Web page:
It is now final and official. The more than 3.5 million public employees in Spain (with data from the Active Population Survey) will have an extra increase in their salaries of 0.5% this year, an increase that is consolidated and will also be paid on a regular basis. Retroactive from last January.
The confirmation comes from the IPCA data for the month of September published this Thursday by the INE, which raises its annual variation rate to 3.2%. This fulfills the pact that the Government reached with UGT and CC OO in the General Table of Public Administrations: if the sum of the harmonized CPI for 2022 and 2023 exceeds 6%, as has been the case, public employees will receive another 0.5% additional to the fixed 2.5% increase agreed for this year. In this way, the total increase now rises to 3%.
However, what is not totally certain is that this increase and the ‘payoff’ that public employees will receive with arrears since January will become a reality in their October payroll, as agreed. The Ministry of Finance does not take it for granted and assures that, although this is the “intention” of the Government, “we have to go step by step,” as they explained to this newspaper. Thus, they allege that first the INE has to officially communicate this information to the Ministry and, then, the agreement has to be approved again by the Council of Ministers.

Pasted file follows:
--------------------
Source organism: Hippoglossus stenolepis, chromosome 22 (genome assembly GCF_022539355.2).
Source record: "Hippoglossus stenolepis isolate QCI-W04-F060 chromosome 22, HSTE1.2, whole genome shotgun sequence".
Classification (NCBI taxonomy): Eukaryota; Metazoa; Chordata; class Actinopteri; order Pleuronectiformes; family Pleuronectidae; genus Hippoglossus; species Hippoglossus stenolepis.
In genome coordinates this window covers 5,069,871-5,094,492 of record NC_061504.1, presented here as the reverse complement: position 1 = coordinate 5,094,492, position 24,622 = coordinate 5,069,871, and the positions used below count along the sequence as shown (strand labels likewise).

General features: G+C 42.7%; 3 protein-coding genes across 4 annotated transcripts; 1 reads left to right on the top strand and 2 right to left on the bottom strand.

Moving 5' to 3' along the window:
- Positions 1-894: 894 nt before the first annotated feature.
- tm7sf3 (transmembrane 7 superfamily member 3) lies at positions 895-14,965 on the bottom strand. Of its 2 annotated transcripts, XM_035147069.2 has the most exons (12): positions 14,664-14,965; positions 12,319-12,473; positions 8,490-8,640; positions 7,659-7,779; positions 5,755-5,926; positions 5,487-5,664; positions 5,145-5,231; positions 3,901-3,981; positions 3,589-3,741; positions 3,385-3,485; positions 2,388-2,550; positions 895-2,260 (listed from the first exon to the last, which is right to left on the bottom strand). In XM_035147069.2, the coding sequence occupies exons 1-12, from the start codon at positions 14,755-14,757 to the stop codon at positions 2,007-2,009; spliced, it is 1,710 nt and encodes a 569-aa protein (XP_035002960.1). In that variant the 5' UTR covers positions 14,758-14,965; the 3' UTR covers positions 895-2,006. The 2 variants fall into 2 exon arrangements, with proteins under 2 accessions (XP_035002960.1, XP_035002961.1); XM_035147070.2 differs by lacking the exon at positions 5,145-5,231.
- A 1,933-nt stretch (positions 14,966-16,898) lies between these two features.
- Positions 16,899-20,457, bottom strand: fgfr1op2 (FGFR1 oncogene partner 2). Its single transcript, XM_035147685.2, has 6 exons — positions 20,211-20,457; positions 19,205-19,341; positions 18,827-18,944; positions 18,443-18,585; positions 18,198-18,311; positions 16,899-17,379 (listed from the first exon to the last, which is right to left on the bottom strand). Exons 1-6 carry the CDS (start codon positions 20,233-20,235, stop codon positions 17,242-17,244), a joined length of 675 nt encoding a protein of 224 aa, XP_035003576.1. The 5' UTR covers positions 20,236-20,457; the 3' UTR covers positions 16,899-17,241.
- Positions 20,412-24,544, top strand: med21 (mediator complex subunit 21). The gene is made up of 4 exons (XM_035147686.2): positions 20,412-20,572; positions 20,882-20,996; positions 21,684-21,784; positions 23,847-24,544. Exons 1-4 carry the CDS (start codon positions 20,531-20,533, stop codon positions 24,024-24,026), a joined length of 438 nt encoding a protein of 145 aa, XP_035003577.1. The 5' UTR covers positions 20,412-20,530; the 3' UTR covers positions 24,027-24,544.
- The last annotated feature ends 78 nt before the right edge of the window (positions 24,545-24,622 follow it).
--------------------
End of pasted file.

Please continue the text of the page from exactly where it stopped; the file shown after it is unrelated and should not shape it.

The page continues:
Furthermore, this 3% increase that they have already assured for 2023 can even be raised by another 0.5%, although in this case its payment would be delayed until the first months of 2024, but in the same way it would be done retroactively from January 2023. It is the other fine print that the Treasury agreed with the unions: an additional 0.5% if the growth of Spanish GDP this year reaches 2.1%, something that is much more than likely, according to the latest Government forecasts and other organizations such as the OECD, Airef or the Bank of Spain.
Likewise, in 2024 they will have another fixed increase of 2%, although it will depend on whether there is a Government to collect it from January, since its materialization could be delayed if the Executive continues in office or until new budgets are approved.